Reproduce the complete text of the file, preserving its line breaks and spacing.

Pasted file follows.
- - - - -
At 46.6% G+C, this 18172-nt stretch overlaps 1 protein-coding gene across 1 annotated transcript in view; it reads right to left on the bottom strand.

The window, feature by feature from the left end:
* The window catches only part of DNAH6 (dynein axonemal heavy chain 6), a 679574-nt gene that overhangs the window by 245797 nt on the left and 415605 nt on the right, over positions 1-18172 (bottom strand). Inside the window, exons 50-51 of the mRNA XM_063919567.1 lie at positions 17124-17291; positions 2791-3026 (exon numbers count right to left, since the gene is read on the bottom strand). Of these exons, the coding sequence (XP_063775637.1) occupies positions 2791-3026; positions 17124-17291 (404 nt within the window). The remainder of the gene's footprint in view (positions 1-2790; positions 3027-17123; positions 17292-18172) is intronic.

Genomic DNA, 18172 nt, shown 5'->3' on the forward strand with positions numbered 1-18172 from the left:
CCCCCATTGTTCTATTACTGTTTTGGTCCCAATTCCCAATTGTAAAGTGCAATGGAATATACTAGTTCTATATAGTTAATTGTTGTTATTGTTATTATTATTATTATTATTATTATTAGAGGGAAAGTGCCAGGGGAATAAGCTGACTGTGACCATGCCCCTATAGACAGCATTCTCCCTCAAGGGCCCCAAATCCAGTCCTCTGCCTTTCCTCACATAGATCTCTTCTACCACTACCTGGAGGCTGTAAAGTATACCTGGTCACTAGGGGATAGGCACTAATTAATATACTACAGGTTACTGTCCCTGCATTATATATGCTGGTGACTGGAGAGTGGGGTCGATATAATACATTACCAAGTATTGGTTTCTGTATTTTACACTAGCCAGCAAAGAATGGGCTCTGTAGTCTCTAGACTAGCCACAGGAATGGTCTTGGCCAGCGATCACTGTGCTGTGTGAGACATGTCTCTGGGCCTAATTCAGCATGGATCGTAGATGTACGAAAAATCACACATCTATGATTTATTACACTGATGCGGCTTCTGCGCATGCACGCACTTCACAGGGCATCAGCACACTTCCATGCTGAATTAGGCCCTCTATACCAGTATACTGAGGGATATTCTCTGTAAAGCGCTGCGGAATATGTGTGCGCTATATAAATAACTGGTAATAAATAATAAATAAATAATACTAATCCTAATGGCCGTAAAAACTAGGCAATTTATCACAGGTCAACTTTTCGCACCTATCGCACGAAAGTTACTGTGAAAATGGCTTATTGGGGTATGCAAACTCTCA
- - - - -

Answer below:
At 46.6% G+C, this 18172-nt stretch overlaps 1 protein-coding gene across 1 annotated transcript in view; it reads right to left on the bottom strand.

The window, feature by feature from the left end:
* The window catches only part of DNAH6 (dynein axonemal heavy chain 6), a 679574-nt gene that overhangs the window by 245797 nt on the left and 415605 nt on the right, over positions 1-18172 (bottom strand). Inside the window, exons 50-51 of the mRNA XM_063919567.1 lie at positions 17124-17291; positions 2791-3026 (exon numbers count right to left, since the gene is read on the bottom strand). Of these exons, the coding sequence (XP_063775637.1) occupies positions 2791-3026; positions 17124-17291 (404 nt within the window). The remainder of the gene's footprint in view (positions 1-2790; positions 3027-17123; positions 17292-18172) is intronic.

Genomic DNA, 18172 nt, shown 5'->3' on the forward strand with positions numbered 1-18172 from the left:
CCCCCATTGTTCTATTACTGTTTTGGTCCCAATTCCCAATTGTAAAGTGCAATGGAATATACTAGTTCTATATAGTTAATTGTTGTTATTGTTATTATTATTATTATTATTATTATTAGAGGGAAAGTGCCAGGGGAATAAGCTGACTGTGACCATGCCCCTATAGACAGCATTCTCCCTCAAGGGCCCCAAATCCAGTCCTCTGCCTTTCCTCACATAGATCTCTTCTACCACTACCTGGAGGCTGTAAAGTATACCTGGTCACTAGGGGATAGGCACTAATTAATATACTACAGGTTACTGTCCCTGCATTATATATGCTGGTGACTGGAGAGTGGGGTCGATATAATACATTACCAAGTATTGGTTTCTGTATTTTACACTAGCCAGCAAAGAATGGGCTCTGTAGTCTCTAGACTAGCCACAGGAATGGTCTTGGCCAGCGATCACTGTGCTGTGTGAGACATGTCTCTGGGCCTAATTCAGCATGGATCGTAGATGTACGAAAAATCACACATCTATGATTTATTACACTGATGCGGCTTCTGCGCATGCACGCACTTCACAGGGCATCAGCACACTTCCATGCTGAATTAGGCCCTCTATACCAGTATACTGAGGGATATTCTCTGTAAAGCGCTGCGGAATATGTGTGCGCTATATAAATAACTGGTAATAAATAATAAATAAATAATACTAATCCTAATGGCCGTAAAAACTAGGCAATTTATCACAGGTCAACTTTTCGCACCTATCGCACGAAAGTTACTGTGAAAATGGCTTATTGGGGTATGCAAACTCTCA